Wednesday, December 17, 2008

Encrypted Free Tables and Visual Studio

I discussed working with encrypted free tables in my November FAQ, however, the topic deserves a bit more detail. The best way to work with encrypted tables with any of the Advantage supported development environments is to use a data dictionary. However, this is not always possible or even desirable.

To use encrypted tables with the Advantage .NET data provider you must specify the encryption password in the connection string and open the table using a TableDirect command type. To open an encrypted table using SQL with the Advantage .NET data provider you must use a database connection. The following code snippet demonstrates opening an encrypted free table.

   1: AdsConnection cn;
   2: AdsCommand cmd;
   3: AdsDataAdapter da;
   4: DataSet ds;
   5:  
   6: string sConnect = "Data Source=C:\\Data";
   7: sConnect += ";ServerType=Remote";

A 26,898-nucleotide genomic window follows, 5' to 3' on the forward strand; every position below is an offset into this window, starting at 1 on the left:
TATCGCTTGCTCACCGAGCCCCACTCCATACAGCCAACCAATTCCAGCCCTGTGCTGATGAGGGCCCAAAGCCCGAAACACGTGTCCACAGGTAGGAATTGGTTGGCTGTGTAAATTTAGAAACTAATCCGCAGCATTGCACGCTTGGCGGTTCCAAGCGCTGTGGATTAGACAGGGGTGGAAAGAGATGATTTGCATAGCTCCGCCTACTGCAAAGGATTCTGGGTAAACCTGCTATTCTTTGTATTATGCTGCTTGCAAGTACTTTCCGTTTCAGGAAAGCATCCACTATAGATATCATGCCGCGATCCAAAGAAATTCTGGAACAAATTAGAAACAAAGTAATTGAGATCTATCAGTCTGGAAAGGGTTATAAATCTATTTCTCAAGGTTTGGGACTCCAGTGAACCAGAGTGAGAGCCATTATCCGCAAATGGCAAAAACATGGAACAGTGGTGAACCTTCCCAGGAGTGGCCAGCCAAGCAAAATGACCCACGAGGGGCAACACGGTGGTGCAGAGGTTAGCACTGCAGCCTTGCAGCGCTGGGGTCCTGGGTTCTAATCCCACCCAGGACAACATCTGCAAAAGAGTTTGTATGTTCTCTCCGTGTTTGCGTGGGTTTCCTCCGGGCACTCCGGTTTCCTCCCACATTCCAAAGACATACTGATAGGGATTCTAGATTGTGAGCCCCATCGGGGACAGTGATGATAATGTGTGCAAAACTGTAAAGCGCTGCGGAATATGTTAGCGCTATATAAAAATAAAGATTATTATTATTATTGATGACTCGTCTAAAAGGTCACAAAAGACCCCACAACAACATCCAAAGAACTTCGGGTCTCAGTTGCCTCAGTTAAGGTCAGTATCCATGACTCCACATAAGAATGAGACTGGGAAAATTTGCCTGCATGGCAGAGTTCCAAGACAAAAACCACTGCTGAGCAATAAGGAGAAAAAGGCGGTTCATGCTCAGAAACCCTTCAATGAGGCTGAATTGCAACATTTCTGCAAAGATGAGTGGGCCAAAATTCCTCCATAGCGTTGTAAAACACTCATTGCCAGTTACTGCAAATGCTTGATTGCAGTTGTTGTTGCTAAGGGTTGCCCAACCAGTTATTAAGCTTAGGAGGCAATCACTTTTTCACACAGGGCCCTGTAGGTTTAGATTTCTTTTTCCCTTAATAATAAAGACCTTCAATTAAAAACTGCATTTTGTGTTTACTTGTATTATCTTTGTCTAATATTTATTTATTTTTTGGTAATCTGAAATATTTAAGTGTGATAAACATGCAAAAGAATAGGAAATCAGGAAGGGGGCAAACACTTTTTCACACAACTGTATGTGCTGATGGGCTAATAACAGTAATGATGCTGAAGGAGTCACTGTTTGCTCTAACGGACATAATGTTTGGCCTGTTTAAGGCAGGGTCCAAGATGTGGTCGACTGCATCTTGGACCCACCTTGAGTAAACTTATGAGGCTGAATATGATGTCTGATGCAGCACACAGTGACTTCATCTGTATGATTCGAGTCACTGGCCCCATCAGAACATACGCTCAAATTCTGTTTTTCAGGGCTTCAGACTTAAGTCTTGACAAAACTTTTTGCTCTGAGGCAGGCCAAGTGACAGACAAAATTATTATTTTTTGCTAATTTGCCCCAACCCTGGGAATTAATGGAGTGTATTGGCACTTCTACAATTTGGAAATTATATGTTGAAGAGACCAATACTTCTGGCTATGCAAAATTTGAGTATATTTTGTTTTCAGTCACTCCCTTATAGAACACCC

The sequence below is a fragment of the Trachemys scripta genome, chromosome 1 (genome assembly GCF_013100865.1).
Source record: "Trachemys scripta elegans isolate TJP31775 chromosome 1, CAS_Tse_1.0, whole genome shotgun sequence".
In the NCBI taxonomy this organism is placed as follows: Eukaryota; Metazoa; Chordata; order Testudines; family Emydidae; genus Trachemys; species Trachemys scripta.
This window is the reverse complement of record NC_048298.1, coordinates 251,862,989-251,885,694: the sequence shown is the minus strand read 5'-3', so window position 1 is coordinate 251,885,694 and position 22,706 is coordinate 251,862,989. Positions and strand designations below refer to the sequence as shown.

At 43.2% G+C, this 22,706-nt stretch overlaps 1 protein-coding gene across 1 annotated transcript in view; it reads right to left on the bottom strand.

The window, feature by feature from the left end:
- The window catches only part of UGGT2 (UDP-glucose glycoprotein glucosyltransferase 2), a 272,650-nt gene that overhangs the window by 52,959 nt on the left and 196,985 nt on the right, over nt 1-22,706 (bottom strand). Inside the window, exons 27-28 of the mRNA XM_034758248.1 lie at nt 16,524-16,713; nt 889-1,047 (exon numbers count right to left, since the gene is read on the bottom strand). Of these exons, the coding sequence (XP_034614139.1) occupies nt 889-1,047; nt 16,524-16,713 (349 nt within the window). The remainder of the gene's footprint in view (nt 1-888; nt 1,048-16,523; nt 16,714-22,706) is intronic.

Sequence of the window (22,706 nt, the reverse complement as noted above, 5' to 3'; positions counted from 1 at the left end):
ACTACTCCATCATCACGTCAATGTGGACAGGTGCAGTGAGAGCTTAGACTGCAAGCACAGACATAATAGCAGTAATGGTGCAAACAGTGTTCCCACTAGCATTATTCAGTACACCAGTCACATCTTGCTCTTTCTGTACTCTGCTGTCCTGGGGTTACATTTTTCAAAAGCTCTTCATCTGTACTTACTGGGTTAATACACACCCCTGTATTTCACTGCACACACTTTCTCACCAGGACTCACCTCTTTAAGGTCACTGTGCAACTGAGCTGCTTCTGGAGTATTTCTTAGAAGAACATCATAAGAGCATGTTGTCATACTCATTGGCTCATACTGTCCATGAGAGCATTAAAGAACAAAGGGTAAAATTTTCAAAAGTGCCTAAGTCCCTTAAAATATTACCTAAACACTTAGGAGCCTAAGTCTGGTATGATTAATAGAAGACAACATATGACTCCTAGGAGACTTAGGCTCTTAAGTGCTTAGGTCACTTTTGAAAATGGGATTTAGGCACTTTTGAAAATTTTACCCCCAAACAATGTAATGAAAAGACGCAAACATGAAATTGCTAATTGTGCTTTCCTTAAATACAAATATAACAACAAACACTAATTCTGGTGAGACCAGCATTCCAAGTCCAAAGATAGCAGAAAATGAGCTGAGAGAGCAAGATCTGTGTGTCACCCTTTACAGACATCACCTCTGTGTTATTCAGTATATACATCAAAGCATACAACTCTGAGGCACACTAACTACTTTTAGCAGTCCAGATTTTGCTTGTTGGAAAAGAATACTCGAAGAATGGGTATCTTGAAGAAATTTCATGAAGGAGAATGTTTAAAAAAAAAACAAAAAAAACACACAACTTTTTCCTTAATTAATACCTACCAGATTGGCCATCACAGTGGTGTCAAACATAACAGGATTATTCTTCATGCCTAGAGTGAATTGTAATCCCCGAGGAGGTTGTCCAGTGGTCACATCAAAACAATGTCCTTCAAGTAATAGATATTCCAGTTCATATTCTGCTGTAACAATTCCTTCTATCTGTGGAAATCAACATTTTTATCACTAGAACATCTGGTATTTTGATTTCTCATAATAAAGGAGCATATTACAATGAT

8: sConnect += ";EncryptionPassword=password";
   9:  
  10: cn = new AdsConnection(sConnect);
  11: cmd = cn.CreateCommand();
  12: cmd.CommandType = CommandType.TableDirect;
  13: cmd.CommandText = "Customer";
  14:  
  15: cn.Open();
  16:  
  17: da = new AdsDataAdapter(cmd);
  18: ds = new DataSet();
  19:  
  20: da.Fill (ds);

You can encrypt and decrypt tables using an Advantage Extended Data Reader which has EncryptTable and DecryptTable methods. To use the extended data reader you must use a CommandType of TableDirect and the ExectueExtendedReader method. To use EncryptTable and DecryptTable you must open the table exclusively by setting the Shared connection string keyword to False.

There is an example application available on the Advantage DevZone which demonstrates these methods. It is listed in Code Central under C#/VB.NET and is called Free Table Encryption Demo. It is a Visual Studio 2005 project which contains C# and VB.NET code.

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